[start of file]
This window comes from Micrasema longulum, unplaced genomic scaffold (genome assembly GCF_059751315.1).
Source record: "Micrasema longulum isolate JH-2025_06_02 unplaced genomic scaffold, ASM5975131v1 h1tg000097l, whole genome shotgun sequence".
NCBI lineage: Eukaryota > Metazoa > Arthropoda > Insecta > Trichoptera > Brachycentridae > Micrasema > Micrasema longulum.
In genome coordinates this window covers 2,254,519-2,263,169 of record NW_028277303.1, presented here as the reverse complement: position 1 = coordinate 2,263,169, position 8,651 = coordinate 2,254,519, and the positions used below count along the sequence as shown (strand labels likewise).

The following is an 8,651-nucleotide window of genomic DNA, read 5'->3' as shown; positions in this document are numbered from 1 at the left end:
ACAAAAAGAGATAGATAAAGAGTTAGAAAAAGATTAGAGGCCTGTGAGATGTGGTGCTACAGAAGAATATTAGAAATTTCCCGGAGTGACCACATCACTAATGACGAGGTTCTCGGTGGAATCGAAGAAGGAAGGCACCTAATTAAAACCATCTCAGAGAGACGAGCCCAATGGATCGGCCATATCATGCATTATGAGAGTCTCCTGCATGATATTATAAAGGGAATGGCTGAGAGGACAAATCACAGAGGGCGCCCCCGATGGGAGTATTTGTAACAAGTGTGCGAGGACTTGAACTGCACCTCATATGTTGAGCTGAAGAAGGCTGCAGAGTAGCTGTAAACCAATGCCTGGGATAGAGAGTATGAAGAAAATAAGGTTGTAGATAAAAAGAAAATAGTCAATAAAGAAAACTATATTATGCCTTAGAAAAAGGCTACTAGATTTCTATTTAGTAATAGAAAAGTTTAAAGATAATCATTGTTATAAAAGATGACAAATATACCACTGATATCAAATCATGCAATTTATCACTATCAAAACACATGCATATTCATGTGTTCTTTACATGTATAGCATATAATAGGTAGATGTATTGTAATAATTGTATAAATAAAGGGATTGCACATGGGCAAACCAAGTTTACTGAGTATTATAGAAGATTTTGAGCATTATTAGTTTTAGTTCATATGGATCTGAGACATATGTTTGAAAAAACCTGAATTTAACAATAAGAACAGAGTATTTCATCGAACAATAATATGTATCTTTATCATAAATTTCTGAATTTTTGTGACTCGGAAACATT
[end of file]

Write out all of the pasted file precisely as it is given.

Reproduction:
This window comes from Micrasema longulum, unplaced genomic scaffold (genome assembly GCF_059751315.1).
Source record: "Micrasema longulum isolate JH-2025_06_02 unplaced genomic scaffold, ASM5975131v1 h1tg000097l, whole genome shotgun sequence".
NCBI lineage: Eukaryota > Metazoa > Arthropoda > Insecta > Trichoptera > Brachycentridae > Micrasema > Micrasema longulum.
In genome coordinates this window covers 2,254,519-2,263,169 of record NW_028277303.1, presented here as the reverse complement: position 1 = coordinate 2,263,169, position 8,651 = coordinate 2,254,519, and the positions used below count along the sequence as shown (strand labels likewise).

The following is an 8,651-nucleotide window of genomic DNA, read 5'->3' as shown; positions in this document are numbered from 1 at the left end:
ACAAAAAGAGATAGATAAAGAGTTAGAAAAAGATTAGAGGCCTGTGAGATGTGGTGCTACAGAAGAATATTAGAAATTTCCCGGAGTGACCACATCACTAATGACGAGGTTCTCGGTGGAATCGAAGAAGGAAGGCACCTAATTAAAACCATCTCAGAGAGACGAGCCCAATGGATCGGCCATATCATGCATTATGAGAGTCTCCTGCATGATATTATAAAGGGAATGGCTGAGAGGACAAATCACAGAGGGCGCCCCCGATGGGAGTATTTGTAACAAGTGTGCGAGGACTTGAACTGCACCTCATATGTTGAGCTGAAGAAGGCTGCAGAGTAGCTGTAAACCAATGCCTGGGATAGAGAGTATGAAGAAAATAAGGTTGTAGATAAAAAGAAAATAGTCAATAAAGAAAACTATATTATGCCTTAGAAAAAGGCTACTAGATTTCTATTTAGTAATAGAAAAGTTTAAAGATAATCATTGTTATAAAAGATGACAAATATACCACTGATATCAAATCATGCAATTTATCACTATCAAAACACATGCATATTCATGTGTTCTTTACATGTATAGCATATAATAGGTAGATGTATTGTAATAATTGTATAAATAAAGGGATTGCACATGGGCAAACCAAGTTTACTGAGTATTATAGAAGATTTTGAGCATTATTAGTTTTAGTTCATATGGATCTGAGACATATGTTTGAAAAAACCTGAATTTAACAATAAGAACAGAGTATTTCATCGAACAATAATATGTATCTTTATCATAAATTTCTGAATTTTTGTGACTCGGAAACATT